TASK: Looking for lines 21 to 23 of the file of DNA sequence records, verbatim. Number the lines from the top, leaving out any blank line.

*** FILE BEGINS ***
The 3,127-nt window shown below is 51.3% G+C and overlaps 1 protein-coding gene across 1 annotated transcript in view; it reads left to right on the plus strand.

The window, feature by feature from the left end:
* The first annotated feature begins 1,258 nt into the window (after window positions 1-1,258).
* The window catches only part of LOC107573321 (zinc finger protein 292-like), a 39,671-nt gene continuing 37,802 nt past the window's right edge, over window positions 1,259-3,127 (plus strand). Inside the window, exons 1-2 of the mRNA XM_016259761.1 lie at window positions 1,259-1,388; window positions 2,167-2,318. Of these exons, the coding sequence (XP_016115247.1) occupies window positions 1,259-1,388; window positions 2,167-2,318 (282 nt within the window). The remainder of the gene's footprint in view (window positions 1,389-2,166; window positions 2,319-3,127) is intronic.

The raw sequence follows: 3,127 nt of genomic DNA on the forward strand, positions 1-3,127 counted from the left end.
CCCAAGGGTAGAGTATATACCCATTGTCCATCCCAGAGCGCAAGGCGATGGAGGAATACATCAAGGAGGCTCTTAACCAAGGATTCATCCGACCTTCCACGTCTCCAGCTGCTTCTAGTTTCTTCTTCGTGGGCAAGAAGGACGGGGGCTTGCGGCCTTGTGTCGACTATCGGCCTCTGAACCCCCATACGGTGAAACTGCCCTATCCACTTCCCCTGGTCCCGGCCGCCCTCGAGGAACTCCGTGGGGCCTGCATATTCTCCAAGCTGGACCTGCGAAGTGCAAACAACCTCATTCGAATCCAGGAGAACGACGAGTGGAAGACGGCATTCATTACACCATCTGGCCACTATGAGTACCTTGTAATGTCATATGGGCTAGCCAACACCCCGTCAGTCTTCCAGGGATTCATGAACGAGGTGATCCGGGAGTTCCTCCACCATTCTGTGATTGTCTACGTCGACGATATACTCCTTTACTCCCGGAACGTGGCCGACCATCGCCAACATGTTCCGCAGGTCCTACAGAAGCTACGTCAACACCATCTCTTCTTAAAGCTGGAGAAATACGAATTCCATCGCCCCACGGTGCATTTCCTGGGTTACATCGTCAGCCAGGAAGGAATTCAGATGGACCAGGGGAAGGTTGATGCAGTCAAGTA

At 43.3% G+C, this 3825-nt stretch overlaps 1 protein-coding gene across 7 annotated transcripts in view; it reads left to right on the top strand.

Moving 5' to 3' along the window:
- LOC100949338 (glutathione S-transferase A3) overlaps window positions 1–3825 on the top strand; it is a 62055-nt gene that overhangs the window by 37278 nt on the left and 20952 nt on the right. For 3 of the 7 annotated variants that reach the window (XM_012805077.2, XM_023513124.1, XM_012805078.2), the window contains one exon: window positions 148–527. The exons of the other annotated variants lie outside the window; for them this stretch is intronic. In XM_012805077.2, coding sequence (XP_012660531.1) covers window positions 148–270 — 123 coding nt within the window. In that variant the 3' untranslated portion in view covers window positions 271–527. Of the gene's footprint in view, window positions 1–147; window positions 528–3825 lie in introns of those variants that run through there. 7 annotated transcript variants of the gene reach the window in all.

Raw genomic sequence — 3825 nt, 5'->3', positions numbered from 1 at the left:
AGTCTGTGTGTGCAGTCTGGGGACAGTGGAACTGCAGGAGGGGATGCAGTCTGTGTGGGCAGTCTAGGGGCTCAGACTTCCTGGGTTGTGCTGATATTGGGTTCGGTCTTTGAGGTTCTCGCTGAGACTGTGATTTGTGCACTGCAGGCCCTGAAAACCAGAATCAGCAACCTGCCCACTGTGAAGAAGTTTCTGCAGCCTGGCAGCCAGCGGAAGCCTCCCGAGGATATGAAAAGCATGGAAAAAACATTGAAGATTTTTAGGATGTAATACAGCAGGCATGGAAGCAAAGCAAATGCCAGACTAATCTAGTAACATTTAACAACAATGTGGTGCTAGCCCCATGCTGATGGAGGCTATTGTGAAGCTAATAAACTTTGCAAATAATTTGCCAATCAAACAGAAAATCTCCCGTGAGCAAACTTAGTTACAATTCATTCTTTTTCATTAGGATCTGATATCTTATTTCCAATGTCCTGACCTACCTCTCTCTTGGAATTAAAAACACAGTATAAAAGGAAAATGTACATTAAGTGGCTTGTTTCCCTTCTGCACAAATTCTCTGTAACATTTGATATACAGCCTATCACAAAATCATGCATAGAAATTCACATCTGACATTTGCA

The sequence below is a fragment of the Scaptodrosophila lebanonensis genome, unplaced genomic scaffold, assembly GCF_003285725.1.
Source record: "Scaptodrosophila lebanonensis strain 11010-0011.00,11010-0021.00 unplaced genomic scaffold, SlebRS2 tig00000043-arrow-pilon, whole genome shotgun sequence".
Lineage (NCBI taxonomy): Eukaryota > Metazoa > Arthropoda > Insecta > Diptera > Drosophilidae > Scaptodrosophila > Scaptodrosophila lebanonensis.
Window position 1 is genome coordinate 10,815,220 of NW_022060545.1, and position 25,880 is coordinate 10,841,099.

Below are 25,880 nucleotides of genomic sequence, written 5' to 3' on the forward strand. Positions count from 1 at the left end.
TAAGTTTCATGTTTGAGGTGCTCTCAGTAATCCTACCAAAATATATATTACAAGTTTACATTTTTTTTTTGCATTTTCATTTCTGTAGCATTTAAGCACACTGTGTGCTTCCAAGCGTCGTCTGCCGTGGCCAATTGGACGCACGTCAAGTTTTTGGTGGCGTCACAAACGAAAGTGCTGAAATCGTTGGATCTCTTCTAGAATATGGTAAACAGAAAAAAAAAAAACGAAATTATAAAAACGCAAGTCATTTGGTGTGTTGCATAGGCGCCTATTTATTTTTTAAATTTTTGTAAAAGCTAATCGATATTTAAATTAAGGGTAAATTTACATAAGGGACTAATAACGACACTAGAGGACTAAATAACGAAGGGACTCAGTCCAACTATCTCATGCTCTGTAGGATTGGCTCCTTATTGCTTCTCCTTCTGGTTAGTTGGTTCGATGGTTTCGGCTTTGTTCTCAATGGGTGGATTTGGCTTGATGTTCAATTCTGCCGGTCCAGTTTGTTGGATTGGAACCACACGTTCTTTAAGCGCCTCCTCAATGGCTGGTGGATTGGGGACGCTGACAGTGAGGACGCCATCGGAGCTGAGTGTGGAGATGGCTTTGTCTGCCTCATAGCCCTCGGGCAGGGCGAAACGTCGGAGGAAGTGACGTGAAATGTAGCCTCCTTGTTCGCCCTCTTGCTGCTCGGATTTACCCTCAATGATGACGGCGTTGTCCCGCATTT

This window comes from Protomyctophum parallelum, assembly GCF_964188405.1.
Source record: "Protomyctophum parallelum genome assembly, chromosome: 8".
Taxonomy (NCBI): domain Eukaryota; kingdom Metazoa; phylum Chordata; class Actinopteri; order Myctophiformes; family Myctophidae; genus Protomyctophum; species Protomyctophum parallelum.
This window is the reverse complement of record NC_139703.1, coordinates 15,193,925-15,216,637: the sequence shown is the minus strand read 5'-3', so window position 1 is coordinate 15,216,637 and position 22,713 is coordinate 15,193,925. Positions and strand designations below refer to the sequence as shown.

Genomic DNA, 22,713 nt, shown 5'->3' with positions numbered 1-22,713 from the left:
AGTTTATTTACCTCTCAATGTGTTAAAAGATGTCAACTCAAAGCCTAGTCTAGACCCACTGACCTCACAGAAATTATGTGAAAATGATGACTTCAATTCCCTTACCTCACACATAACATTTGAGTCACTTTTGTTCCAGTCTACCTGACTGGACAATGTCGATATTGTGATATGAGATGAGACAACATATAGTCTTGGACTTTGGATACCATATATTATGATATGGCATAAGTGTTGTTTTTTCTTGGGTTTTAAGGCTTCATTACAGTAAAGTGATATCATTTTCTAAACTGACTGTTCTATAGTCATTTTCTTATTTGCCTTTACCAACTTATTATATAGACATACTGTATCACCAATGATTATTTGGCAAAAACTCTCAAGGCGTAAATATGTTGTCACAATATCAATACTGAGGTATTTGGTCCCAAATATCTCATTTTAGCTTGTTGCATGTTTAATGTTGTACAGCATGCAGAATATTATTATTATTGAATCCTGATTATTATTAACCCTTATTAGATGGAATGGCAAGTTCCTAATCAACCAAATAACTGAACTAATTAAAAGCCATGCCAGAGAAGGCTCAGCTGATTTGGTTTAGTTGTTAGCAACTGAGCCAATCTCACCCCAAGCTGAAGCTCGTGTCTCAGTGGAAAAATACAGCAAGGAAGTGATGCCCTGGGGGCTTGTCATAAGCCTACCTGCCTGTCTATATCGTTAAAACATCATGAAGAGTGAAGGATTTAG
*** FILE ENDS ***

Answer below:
This window is the reverse complement of record NC_139703.1, coordinates 15,193,925-15,216,637: the sequence shown is the minus strand read 5'-3', so window position 1 is coordinate 15,216,637 and position 22,713 is coordinate 15,193,925. Positions and strand designations below refer to the sequence as shown.

Genomic DNA, 22,713 nt, shown 5'->3' with positions numbered 1-22,713 from the left:
AGTTTATTTACCTCTCAATGTGTTAAAAGATGTCAACTCAAAGCCTAGTCTAGACCCACTGACCTCACAGAAATTATGTGAAAATGATGACTTCAATTCCCTTACCTCACACATAACATTTGAGTCACTTTTGTTCCAGTCTACCTGACTGGACAATGTCGATATTGTGATATGAGATGAGACAACATATAGTCTTGGACTTTGGATACCATATATTATGATATGGCATAAGTGTTGTTTTTTCTTGGGTTTTAAGGCTTCATTACAGTAAAGTGATATCATTTTCTAAACTGACTGTTCTATAGTCATTTTCTTATTTGCCTTTACCAACTTATTATATAGACATACTGTATCACCAATGATTATTTGGCAAAAACTCTCAAGGCGTAAATATGTTGTCACAATATCAATACTGAGGTATTTGGTCCCAAATATCTCATTTTAGCTTGTTGCATGTTTAATGTTGTACAGCATGCAGAATATTATTATTATTGAATCCTGATTATTATTAACCCTTATTAGATGGAATGGCAAGTTCCTAATCAACCAAATAACTGAACTAATTAAAAGCCATGCCAGAGAAGGCTCAGCTGATTTGGTTTAGTTGTTAGCAACTGAGCCAATCTCACCCCAAGCTGAAGCTCGTGTCTCAGTGGAAAAATACAGCAAGGAAGTGATGCCCTGGGGGCTTGTCATAAGCCTACCTGCCTGTCTATATCGTTAAAACATCATGAAGAGTGAAGGATTTAG